Both Swarm and Demascus tap into a self-discovery of sorts for their protagonists. While the former does so through the lens of fandom and horror, the latter does so through artificial intelligence and science fiction. The AMC/AMC+ show, created by Tearrance Arvelle Chisholm, had its three-episode premiere, and boy, do we hope the masses get to experience it. Demascus follows the titular character who is portrayed by Station 19 alum Okieriete Onaodowan. We see this Black Man, affectionately known as “D,” navigate life in a version of America in 2023. Through innovative new technology, known as Digital Immersive Reality Therapy (aka D.I.R.T.) given to him by his therapist, Dr. B (The Fresh Prince of Bel-Air's Janet Hubert), Demascus can tap into alternate realities that may help him find his purpose. He can use this device to mine his subconscious, and Dr. B can track patterns and use underlying themes to help make his “primary reality” better. 

    This show may be a sci-fi lover's delight, but it's a Black sci-fi lover’s wildest dream, with funny & nuanced characters (shoutout to Redd!), peak Black cultural references, beautiful set design, and incredible technology alongside some of our Black acting legends (Martin Lawrence, Lynn Whitfield, and the list goes on and on). 

    Throughout the three episodes, there are times when you’re unsure if the version of Demascus you see is his primary reality or if he’s using D.I.R.T. These blurred lines feel intentional. Still, you know that no matter the reality, Demascus seeks happiness. While his other realities can be unpredictable — there’s violence, the introduction of new family members, and exploration of the love he needs and desires versus the love he currently has — it is clear that Demascus is in need of healing. Does his trauma stem from parental issues, grief, or abandonment? These are some of the questions we hope to get answers to in the remaining episodes, which had all been filmed prior to cancellation. There are even more secrets behind this therapy than the first few episodes reveal, and I hope audiences (including myself) get to see them.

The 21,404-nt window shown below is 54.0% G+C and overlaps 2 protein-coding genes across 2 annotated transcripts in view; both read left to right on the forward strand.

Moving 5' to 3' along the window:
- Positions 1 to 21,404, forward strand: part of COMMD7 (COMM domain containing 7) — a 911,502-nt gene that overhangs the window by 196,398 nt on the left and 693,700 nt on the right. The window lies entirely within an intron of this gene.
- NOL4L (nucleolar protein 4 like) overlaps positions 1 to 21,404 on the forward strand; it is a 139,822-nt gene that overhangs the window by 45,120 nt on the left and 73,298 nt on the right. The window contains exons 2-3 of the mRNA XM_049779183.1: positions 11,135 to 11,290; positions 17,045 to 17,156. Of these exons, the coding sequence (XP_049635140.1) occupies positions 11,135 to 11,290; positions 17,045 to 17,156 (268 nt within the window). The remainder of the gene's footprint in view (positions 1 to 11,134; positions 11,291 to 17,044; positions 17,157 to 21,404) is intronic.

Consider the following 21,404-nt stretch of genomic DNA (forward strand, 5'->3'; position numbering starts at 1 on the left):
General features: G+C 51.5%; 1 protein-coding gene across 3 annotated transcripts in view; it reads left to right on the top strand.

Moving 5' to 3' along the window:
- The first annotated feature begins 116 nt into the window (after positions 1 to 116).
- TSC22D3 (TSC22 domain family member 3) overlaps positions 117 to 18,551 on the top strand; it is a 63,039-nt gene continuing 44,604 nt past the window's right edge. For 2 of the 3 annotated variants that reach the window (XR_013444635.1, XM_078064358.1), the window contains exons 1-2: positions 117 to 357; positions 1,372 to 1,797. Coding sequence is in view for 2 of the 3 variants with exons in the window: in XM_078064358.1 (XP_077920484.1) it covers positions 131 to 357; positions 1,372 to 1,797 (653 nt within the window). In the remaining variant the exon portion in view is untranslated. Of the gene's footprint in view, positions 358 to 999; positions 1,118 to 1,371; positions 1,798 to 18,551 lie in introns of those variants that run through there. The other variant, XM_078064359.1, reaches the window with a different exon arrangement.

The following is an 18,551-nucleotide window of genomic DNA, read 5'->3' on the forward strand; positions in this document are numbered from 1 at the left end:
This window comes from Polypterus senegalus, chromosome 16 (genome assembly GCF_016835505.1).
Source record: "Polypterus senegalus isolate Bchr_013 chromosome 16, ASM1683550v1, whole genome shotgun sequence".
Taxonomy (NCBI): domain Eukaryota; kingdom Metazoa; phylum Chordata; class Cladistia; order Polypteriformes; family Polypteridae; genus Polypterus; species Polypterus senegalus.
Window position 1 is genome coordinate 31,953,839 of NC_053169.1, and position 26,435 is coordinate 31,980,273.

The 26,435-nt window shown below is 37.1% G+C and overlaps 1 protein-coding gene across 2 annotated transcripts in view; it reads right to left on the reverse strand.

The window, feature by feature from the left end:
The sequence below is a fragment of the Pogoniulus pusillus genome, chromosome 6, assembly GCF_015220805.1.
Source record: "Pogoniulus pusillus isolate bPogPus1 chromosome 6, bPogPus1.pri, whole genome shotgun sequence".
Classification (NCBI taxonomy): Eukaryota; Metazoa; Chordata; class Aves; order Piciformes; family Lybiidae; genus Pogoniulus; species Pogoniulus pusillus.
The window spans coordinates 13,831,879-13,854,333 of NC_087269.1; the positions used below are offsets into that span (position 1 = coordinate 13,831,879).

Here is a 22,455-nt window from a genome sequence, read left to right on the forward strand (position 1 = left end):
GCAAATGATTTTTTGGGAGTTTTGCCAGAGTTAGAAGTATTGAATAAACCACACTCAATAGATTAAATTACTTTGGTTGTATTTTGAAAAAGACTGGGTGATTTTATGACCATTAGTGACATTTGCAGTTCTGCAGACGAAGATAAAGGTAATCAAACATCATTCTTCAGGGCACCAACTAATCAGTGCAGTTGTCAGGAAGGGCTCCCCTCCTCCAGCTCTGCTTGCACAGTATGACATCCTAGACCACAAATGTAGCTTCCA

Swarm and Demascus are bold in their approach to storytelling, bringing to life characters that are not always lovable or relatable, and dealing with their trauma in polar opposite ways. While not all viewers will agree with these characters’ choices, you will be talking about them. It may look like the only thing Dre and Demascus have in common is the first letter of their names, but there are more similarities than meets the eye. Dre and Demascus desire more for their lives but don’t necessarily know how to achieve that. They both have a deep need and yearning for love and acceptance. While their paths and journeys differ, it is great to see Black creators take chances like this on television. The freedom to show Black joy, pain, rage, and even poor decision-making, just leans into more expansive storytelling for Black characters that we’ve been craving. 

    Season 1 of Swarm is now streaming on Prime Video. Join the discussion about the show in our forums

    Kay-B is an Entertainment Journalist, Producer, Digital Content Creator & Host of On-Call with Kay-B on iHeartMedia. You can find links to all of her content here


    TOPICS: SXSW, Amazon Prime Video, AMC, AMC+, Demascus, Swarm, Dominique Fishback, Donald Glover, Janine Nabers, Okieriete Onaodowan, Tearrance Arvelle Chisholm